Spanish Parliament debates left-wing government formation
MADRID: Spanish lawmakers debated on Saturday whether to approve the proposal of the interim prime minister, Pedro Sánchez, to form a left-wing coalition government for the fourth largest economy in the country.
The Socialist Party of Sanchez wants to form a coalition with the United We Can party of extreme left and anti-austerity for its next government, but it needs the support of several smaller parties to obtain the required parliamentary approval.
Your proposal is not expected to obtain an absolute majority of 176 votes during a first round of voting scheduled for Sunday. The three right-wing parties in Spain have already said that their legislators will vote against.
But the Socialists insist they have the necessary votes to obtain the required simple majority - more votes in favor than against - in a second vote on Tuesday to replace Sanchez in the Moncloa Palace, the seat of the government of Spain.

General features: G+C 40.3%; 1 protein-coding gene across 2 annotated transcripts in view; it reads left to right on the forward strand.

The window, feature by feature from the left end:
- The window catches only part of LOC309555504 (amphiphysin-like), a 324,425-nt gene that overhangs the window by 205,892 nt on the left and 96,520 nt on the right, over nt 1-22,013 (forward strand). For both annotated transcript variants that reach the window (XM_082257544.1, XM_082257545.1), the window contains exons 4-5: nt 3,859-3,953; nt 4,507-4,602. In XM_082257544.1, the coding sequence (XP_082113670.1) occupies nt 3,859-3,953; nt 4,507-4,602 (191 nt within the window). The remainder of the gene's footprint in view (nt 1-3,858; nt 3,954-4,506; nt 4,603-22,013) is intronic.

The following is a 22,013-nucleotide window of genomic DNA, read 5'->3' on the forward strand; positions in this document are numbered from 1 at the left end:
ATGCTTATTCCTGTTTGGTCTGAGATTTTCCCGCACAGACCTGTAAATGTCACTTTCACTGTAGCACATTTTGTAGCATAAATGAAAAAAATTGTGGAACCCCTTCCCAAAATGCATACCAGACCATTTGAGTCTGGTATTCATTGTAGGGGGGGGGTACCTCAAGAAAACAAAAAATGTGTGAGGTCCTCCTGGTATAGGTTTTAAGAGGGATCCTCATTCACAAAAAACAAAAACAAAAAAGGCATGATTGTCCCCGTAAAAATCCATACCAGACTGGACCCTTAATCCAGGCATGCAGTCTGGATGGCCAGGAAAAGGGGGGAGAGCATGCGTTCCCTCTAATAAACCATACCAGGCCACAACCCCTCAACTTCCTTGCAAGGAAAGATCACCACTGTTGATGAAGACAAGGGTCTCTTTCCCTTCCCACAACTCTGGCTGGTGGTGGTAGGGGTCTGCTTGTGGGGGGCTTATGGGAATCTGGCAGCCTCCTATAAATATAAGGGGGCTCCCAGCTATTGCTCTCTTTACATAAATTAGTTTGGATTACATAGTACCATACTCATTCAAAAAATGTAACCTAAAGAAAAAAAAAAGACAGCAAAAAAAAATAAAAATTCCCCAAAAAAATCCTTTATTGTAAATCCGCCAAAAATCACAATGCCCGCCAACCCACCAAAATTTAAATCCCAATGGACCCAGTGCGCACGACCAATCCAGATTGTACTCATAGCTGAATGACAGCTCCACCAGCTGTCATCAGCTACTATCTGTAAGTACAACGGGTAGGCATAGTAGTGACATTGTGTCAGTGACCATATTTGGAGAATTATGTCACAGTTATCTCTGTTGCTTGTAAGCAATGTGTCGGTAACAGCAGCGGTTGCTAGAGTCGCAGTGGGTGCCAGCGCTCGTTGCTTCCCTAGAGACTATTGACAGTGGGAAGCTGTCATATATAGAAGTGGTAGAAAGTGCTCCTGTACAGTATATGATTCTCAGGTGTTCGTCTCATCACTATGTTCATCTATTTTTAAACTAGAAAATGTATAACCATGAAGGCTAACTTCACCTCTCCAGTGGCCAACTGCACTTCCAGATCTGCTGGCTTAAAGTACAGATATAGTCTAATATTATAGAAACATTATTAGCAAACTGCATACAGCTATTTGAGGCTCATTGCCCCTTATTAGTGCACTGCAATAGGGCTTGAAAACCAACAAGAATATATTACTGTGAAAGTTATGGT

Socialists have to rely on the goodwill of some 20 legislators who agreed to abstain. Those include the regional party of 13 Catalan ERC deputies, one of several groups that want independence from Spain.
ERC support may be in doubt after the National Electoral Board of Spain ruled Friday that the jailed party leader was not eligible to take a European Parliament seat he won in a European election last year.
Sanchez and United We Can leader Pablo Iglesias will now be waiting to see if ERC changes its position by refraining from voting.
Spain has been directed by Sánchez for almost a year.